Northwest Says Willing To Talk With Attendants
Northwest Airlines said on Tuesday it remains willing to negotiate with its flight attendants even after they rejected a deal approved by union leaders and the bankrupt airline.
Northwest voided the workers' previous contract on Monday and imposed new terms unilaterally after members of the Association of Flight Attendants rejected a second tentative agreement containing pay and benefit cuts. The union immediately gave the airline 15 days' notice of a possible strike.
"Just because we've imposed does not mean we're cutting off further discussions," Northwest spokesman Bill Mellon said. "Northwest remains available to negotiate with the AFA."
AFA interim president Mollie Reiley said the union also is willing to negotiate but that it is unclear whether talks will take place and what would be discussed.
Northwest, which seeks USD$1.4 billion in total labor savings, has said it needs USD$195 million in givebacks from its flight attendants. The carrier has deals with its other unions.
A bankruptcy court in June said Northwest could terminate its contract with the flight attendants if the two parties could not reach a consensual deal. The AFA had said it would disrupt airline service if management voided its contract.
"We served our 15 day strike notice last night advising Northwest that we believe we do have the right to strike," Reiley said.
By issuing a 15 day notice, the AFA honored an agreement made with the airline by the Professional Flight Attendants Association, the union that previously represented the Northwest flight attendants. The AFA said the 15 day period concludes on August 15 at 9 p.m. CT.
The AFA said it plans to use a strategy called CHAOS (Create Havoc Around Our System) to pressure Northwest management to yield a better contract. CHAOS could involve any number of measures, from informational picketing and leaflet distribution to service interruptions and intermittent strikes.
One expert said a strike would be devastating for the airline, costing the carrier loyal customers who won't risk being inconvenienced.
"This could poison people's attitude toward Northwest," said Joe Schwieterman, transportation expert at DePaul University.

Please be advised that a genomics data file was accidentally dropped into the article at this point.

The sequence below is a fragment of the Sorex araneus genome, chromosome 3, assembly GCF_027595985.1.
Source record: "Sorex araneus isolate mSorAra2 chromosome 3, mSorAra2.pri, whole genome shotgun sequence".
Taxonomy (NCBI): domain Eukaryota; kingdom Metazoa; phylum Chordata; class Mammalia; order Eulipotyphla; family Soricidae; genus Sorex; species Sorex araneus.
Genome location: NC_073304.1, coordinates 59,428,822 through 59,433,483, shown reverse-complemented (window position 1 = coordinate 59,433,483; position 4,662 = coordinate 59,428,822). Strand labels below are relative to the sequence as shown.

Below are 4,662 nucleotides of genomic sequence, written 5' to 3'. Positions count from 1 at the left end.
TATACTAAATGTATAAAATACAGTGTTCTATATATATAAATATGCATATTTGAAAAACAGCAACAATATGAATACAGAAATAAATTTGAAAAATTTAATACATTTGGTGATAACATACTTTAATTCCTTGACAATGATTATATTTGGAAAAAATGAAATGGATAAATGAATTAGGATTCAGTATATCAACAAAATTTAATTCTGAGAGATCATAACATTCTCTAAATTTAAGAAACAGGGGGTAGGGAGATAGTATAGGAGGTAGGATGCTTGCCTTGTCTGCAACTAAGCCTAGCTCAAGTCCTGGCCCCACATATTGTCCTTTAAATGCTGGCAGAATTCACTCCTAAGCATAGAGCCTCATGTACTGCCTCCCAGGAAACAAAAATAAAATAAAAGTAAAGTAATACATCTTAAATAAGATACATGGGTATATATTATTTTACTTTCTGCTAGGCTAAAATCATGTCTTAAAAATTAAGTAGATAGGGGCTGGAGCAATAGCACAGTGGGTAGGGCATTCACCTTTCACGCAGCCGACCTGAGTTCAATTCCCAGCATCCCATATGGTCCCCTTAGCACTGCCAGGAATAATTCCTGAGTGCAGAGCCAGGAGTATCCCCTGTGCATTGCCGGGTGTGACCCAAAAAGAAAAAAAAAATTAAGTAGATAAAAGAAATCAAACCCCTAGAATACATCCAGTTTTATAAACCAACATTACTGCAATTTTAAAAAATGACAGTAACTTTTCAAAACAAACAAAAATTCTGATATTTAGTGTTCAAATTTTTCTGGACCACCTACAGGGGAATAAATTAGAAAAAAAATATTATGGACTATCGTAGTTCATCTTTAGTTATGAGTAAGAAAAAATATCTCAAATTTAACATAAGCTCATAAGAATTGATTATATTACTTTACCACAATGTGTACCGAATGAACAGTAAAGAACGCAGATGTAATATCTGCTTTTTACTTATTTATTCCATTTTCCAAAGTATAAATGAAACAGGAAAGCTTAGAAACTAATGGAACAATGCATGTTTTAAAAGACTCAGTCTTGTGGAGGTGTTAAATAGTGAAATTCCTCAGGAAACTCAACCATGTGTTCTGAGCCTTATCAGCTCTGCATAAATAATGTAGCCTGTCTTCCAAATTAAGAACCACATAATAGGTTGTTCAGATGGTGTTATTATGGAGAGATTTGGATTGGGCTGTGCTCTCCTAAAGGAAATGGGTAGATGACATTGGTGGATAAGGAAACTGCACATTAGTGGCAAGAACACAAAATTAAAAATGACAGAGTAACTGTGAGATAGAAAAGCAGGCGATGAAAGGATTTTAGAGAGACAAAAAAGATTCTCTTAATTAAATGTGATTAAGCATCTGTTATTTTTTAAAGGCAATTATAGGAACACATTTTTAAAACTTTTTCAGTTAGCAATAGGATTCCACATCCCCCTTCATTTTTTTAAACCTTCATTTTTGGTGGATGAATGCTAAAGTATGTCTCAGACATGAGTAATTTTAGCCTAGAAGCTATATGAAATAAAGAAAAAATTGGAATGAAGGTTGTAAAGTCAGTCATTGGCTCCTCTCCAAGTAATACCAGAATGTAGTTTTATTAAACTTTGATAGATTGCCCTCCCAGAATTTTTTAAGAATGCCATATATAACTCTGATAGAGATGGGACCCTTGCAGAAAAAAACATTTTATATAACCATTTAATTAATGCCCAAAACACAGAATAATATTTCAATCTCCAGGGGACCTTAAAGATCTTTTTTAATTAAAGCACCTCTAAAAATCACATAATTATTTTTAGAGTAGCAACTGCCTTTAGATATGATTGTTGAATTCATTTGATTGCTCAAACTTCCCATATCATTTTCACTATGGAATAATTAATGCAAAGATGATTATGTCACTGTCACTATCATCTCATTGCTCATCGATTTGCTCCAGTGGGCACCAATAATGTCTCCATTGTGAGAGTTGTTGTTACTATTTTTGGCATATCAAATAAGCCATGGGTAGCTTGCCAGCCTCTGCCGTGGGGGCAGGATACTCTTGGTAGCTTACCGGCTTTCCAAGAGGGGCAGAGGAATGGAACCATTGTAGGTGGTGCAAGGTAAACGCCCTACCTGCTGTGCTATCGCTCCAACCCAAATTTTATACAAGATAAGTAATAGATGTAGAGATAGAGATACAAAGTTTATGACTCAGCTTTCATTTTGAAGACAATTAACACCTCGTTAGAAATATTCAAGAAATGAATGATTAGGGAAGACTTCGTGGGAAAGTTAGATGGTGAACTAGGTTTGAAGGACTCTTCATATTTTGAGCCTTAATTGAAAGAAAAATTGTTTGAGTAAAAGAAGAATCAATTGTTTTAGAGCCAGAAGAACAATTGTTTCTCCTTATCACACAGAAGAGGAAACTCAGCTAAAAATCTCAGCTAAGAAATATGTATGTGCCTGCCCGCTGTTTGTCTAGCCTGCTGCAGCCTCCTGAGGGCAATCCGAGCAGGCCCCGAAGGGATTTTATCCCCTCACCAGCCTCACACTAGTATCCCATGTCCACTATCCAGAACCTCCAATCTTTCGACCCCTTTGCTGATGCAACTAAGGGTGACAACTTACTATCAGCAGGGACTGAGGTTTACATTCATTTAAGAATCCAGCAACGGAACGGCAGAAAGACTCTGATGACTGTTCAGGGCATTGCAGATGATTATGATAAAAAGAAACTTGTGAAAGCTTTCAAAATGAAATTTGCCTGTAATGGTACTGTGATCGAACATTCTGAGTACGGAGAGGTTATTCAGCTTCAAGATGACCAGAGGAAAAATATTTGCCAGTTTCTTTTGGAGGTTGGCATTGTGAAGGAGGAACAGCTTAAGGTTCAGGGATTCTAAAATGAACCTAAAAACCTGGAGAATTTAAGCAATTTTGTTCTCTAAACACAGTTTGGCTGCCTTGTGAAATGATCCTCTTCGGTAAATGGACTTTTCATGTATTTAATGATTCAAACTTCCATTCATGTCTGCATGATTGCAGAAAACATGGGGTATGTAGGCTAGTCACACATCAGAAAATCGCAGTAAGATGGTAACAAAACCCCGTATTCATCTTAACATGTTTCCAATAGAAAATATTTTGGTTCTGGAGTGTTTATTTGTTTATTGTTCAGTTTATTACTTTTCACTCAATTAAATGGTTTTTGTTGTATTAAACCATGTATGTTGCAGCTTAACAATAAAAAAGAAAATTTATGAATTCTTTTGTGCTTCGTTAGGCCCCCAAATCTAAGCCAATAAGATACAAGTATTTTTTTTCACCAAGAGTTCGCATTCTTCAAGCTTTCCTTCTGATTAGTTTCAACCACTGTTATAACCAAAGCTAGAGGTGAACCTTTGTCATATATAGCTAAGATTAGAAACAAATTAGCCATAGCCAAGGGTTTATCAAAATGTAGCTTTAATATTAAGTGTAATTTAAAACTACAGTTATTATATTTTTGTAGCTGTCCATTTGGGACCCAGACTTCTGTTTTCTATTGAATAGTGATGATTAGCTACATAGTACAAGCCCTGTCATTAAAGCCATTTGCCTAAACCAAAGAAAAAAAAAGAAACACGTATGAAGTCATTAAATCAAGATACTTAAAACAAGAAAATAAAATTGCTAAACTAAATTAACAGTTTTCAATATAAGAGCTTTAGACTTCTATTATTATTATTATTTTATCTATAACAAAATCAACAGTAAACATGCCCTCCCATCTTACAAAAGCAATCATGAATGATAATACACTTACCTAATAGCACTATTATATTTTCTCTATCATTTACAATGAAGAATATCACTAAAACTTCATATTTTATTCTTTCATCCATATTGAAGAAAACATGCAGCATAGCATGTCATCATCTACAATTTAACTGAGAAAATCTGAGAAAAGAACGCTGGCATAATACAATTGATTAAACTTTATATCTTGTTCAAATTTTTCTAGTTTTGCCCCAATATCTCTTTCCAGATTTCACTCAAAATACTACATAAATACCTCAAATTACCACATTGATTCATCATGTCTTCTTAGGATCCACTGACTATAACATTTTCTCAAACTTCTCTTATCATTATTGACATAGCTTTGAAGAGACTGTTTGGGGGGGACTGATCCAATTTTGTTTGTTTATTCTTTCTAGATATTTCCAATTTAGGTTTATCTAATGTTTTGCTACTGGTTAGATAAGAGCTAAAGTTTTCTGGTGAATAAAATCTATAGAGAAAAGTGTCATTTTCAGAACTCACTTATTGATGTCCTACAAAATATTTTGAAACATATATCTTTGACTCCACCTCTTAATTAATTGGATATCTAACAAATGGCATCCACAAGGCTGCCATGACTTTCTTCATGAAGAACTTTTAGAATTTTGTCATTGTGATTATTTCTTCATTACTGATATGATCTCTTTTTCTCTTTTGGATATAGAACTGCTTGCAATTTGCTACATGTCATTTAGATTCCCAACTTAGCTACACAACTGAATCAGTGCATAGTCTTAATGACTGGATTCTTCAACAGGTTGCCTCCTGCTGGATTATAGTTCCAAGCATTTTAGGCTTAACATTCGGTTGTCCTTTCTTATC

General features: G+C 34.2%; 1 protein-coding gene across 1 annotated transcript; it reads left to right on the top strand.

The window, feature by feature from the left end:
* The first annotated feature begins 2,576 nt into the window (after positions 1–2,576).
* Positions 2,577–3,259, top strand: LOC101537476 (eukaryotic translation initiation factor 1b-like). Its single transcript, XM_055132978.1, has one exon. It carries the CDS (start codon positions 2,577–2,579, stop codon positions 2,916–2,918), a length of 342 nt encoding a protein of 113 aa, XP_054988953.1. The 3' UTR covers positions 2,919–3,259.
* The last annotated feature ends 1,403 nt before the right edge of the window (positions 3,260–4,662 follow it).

"The combination of bankruptcy and a strike threat could steer frequent fliers away," he said. "Buying Northwest means buying risk with the current labor situation."
But Schwieterman and another expert believe the AFA and airline management will come to an agreement within 15 days.
"I really, really do expect this thing is going to get settled," said Terry Trippler, an industry expert. "Cooler heads will prevail."
Still open to debate is the legality of a strike by airline workers against a bankrupt carrier.
"A strike or work action by AFA flight attendants would be illegal under the Railway Labor Act," Mellon said. "If AFA threatened any work action, NWA would take appropriate legal action in federal court." The airline has not yet requested the court to block a strike.
The federal Railway Labor Act permits a walkout only after mediation fails to resolve a dispute. The act, written in the 1920s, safeguards interstate travel by restricting workers' rights to disrupt it and covers the airline industry.
It is unclear whether the restrictions apply if a collective bargaining agreement is changed or nullified against the will of the workers. Experts also disagree over whether an employee group can strike against a company in bankruptcy.
Reiley acknowledged that the legality of a strike under these conditions is untested in court and, therefore, uncertain.
She said that if Judge Allan Gropper in New York's federal bankruptcy court were to declare a strike illegal, CHAOS could employ other methods that follow the law.
"I think this is going to play out in the legal arena," she said.
The government intervened in pilots' strikes in the late 1990s at American Airlines and Northwest Airlines. In both cases, the president, acting under the authority of the RLA, demanded further mediation.